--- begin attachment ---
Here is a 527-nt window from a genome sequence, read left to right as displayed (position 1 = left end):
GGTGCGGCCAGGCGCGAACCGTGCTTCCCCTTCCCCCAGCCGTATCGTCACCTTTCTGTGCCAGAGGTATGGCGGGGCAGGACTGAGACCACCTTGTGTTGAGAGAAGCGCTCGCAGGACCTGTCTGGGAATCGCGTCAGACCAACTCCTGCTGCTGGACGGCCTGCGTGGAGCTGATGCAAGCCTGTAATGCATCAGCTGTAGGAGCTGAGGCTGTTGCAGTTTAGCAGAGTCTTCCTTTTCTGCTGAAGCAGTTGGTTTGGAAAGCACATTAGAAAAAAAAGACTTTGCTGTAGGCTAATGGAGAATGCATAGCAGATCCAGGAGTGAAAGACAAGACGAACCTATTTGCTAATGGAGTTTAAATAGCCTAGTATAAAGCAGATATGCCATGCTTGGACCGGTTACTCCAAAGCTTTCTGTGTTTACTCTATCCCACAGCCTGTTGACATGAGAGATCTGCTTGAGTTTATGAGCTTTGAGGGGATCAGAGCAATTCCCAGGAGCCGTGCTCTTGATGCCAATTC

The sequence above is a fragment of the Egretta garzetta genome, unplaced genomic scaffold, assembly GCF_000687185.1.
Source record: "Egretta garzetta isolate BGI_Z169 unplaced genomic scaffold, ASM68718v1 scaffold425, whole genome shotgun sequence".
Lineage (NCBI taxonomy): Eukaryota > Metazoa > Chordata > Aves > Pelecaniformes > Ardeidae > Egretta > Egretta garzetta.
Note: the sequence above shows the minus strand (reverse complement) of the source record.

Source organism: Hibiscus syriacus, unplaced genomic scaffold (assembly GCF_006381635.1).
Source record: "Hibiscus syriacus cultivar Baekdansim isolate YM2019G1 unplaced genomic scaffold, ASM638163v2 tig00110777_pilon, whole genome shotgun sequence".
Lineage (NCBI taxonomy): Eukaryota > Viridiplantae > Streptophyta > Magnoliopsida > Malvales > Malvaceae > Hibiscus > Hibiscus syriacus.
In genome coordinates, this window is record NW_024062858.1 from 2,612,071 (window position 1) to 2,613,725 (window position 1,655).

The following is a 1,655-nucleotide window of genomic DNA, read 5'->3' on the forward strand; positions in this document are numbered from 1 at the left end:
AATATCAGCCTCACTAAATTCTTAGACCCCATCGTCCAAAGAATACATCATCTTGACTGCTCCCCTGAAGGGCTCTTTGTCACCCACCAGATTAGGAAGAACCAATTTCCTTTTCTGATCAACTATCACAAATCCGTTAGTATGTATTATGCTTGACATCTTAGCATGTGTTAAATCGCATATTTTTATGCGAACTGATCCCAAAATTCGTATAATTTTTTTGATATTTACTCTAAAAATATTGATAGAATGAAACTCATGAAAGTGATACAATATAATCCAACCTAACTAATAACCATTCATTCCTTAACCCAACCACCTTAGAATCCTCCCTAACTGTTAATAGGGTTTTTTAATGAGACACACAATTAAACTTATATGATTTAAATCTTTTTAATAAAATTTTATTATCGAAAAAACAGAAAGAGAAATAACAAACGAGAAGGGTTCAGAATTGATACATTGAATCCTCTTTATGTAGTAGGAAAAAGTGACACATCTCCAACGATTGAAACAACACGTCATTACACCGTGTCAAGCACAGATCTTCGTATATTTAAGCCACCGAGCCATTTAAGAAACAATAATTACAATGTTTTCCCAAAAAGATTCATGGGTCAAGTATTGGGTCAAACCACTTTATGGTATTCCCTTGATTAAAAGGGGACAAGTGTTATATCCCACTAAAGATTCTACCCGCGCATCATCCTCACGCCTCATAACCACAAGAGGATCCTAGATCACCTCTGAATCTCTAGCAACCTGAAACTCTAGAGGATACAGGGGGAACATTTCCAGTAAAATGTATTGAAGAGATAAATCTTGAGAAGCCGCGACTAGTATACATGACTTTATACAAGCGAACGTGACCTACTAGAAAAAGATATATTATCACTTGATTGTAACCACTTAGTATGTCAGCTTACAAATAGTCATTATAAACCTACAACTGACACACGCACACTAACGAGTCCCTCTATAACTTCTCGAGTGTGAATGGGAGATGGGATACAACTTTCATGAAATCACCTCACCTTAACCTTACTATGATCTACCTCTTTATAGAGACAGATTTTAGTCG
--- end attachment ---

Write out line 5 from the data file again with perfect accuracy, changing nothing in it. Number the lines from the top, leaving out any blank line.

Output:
Lineage (NCBI taxonomy): Eukaryota > Metazoa > Chordata > Aves > Pelecaniformes > Ardeidae > Egretta > Egretta garzetta.